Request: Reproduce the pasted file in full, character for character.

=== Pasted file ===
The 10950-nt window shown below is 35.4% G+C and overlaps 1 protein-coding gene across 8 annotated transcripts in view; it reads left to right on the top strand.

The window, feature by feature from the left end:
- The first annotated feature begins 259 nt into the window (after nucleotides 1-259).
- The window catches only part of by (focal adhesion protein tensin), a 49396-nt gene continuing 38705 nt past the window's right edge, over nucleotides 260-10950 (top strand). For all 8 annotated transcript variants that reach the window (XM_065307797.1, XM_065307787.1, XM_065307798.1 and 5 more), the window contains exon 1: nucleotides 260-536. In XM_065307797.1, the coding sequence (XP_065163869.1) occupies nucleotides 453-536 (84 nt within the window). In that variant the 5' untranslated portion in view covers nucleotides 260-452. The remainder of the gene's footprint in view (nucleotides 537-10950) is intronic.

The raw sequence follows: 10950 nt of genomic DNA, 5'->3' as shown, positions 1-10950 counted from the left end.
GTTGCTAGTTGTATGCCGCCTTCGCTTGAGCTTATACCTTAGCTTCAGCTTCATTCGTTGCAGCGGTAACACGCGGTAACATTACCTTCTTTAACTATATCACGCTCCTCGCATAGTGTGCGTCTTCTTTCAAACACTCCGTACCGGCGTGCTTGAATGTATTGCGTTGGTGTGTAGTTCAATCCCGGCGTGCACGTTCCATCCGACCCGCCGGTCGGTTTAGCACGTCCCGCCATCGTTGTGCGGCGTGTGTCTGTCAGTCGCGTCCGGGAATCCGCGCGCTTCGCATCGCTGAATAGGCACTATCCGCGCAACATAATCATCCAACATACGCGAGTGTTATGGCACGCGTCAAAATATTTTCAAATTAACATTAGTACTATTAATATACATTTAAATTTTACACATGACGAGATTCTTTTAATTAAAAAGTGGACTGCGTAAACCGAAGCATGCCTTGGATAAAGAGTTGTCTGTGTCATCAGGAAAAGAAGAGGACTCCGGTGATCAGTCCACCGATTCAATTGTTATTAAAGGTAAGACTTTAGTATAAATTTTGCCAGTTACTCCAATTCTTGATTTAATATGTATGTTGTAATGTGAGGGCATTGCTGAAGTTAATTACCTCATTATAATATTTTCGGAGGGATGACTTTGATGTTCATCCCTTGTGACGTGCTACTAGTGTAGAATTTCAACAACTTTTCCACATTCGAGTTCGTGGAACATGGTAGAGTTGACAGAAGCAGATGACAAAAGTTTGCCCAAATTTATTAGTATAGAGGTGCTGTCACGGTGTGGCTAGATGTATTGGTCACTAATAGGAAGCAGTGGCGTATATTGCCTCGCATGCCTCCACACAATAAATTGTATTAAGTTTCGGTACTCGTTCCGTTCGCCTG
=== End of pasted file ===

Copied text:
The 10950-nt window shown below is 35.4% G+C and overlaps 1 protein-coding gene across 8 annotated transcripts in view; it reads left to right on the top strand.

The window, feature by feature from the left end:
- The first annotated feature begins 259 nt into the window (after nucleotides 1-259).
- The window catches only part of by (focal adhesion protein tensin), a 49396-nt gene continuing 38705 nt past the window's right edge, over nucleotides 260-10950 (top strand). For all 8 annotated transcript variants that reach the window (XM_065307797.1, XM_065307787.1, XM_065307798.1 and 5 more), the window contains exon 1: nucleotides 260-536. In XM_065307797.1, the coding sequence (XP_065163869.1) occupies nucleotides 453-536 (84 nt within the window). In that variant the 5' untranslated portion in view covers nucleotides 260-452. The remainder of the gene's footprint in view (nucleotides 537-10950) is intronic.

The raw sequence follows: 10950 nt of genomic DNA, 5'->3' as shown, positions 1-10950 counted from the left end.
GTTGCTAGTTGTATGCCGCCTTCGCTTGAGCTTATACCTTAGCTTCAGCTTCATTCGTTGCAGCGGTAACACGCGGTAACATTACCTTCTTTAACTATATCACGCTCCTCGCATAGTGTGCGTCTTCTTTCAAACACTCCGTACCGGCGTGCTTGAATGTATTGCGTTGGTGTGTAGTTCAATCCCGGCGTGCACGTTCCATCCGACCCGCCGGTCGGTTTAGCACGTCCCGCCATCGTTGTGCGGCGTGTGTCTGTCAGTCGCGTCCGGGAATCCGCGCGCTTCGCATCGCTGAATAGGCACTATCCGCGCAACATAATCATCCAACATACGCGAGTGTTATGGCACGCGTCAAAATATTTTCAAATTAACATTAGTACTATTAATATACATTTAAATTTTACACATGACGAGATTCTTTTAATTAAAAAGTGGACTGCGTAAACCGAAGCATGCCTTGGATAAAGAGTTGTCTGTGTCATCAGGAAAAGAAGAGGACTCCGGTGATCAGTCCACCGATTCAATTGTTATTAAAGGTAAGACTTTAGTATAAATTTTGCCAGTTACTCCAATTCTTGATTTAATATGTATGTTGTAATGTGAGGGCATTGCTGAAGTTAATTACCTCATTATAATATTTTCGGAGGGATGACTTTGATGTTCATCCCTTGTGACGTGCTACTAGTGTAGAATTTCAACAACTTTTCCACATTCGAGTTCGTGGAACATGGTAGAGTTGACAGAAGCAGATGACAAAAGTTTGCCCAAATTTATTAGTATAGAGGTGCTGTCACGGTGTGGCTAGATGTATTGGTCACTAATAGGAAGCAGTGGCGTATATTGCCTCGCATGCCTCCACACAATAAATTGTATTAAGTTTCGGTACTCGTTCCGTTCGCCTG